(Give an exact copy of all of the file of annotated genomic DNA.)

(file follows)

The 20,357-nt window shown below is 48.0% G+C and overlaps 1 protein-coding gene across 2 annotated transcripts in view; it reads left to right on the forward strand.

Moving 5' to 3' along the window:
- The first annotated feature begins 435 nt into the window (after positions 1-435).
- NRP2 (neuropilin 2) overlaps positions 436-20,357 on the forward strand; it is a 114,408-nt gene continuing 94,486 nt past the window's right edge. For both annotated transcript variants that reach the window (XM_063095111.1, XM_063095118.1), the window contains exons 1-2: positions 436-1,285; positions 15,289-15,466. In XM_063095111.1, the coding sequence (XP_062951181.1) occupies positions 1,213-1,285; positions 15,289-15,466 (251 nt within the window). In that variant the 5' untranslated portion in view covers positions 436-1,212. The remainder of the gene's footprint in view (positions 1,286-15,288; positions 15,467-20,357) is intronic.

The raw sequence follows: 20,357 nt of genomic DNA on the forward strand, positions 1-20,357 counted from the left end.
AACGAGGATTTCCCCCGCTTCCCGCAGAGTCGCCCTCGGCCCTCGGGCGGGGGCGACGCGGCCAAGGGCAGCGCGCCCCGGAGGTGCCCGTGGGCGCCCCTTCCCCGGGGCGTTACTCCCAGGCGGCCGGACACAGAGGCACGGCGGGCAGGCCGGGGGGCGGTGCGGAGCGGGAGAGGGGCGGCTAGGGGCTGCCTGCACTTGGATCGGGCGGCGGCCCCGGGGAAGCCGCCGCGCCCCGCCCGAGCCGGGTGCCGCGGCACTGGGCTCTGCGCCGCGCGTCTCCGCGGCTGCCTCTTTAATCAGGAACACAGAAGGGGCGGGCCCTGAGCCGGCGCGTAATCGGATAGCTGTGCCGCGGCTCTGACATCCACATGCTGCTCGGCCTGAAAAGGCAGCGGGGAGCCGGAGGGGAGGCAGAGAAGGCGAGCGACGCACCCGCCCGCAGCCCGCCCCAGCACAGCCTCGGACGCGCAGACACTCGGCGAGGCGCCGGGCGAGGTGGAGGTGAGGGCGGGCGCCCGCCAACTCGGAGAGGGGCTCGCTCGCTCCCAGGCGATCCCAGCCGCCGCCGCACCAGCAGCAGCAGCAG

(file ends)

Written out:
The 20,357-nt window shown below is 48.0% G+C and overlaps 1 protein-coding gene across 2 annotated transcripts in view; it reads left to right on the forward strand.

Moving 5' to 3' along the window:
- The first annotated feature begins 435 nt into the window (after positions 1-435).
- NRP2 (neuropilin 2) overlaps positions 436-20,357 on the forward strand; it is a 114,408-nt gene continuing 94,486 nt past the window's right edge. For both annotated transcript variants that reach the window (XM_063095111.1, XM_063095118.1), the window contains exons 1-2: positions 436-1,285; positions 15,289-15,466. In XM_063095111.1, the coding sequence (XP_062951181.1) occupies positions 1,213-1,285; positions 15,289-15,466 (251 nt within the window). In that variant the 5' untranslated portion in view covers positions 436-1,212. The remainder of the gene's footprint in view (positions 1,286-15,288; positions 15,467-20,357) is intronic.

The raw sequence follows: 20,357 nt of genomic DNA on the forward strand, positions 1-20,357 counted from the left end.
AACGAGGATTTCCCCCGCTTCCCGCAGAGTCGCCCTCGGCCCTCGGGCGGGGGCGACGCGGCCAAGGGCAGCGCGCCCCGGAGGTGCCCGTGGGCGCCCCTTCCCCGGGGCGTTACTCCCAGGCGGCCGGACACAGAGGCACGGCGGGCAGGCCGGGGGGCGGTGCGGAGCGGGAGAGGGGCGGCTAGGGGCTGCCTGCACTTGGATCGGGCGGCGGCCCCGGGGAAGCCGCCGCGCCCCGCCCGAGCCGGGTGCCGCGGCACTGGGCTCTGCGCCGCGCGTCTCCGCGGCTGCCTCTTTAATCAGGAACACAGAAGGGGCGGGCCCTGAGCCGGCGCGTAATCGGATAGCTGTGCCGCGGCTCTGACATCCACATGCTGCTCGGCCTGAAAAGGCAGCGGGGAGCCGGAGGGGAGGCAGAGAAGGCGAGCGACGCACCCGCCCGCAGCCCGCCCCAGCACAGCCTCGGACGCGCAGACACTCGGCGAGGCGCCGGGCGAGGTGGAGGTGAGGGCGGGCGCCCGCCAACTCGGAGAGGGGCTCGCTCGCTCCCAGGCGATCCCAGCCGCCGCCGCACCAGCAGCAGCAGCAG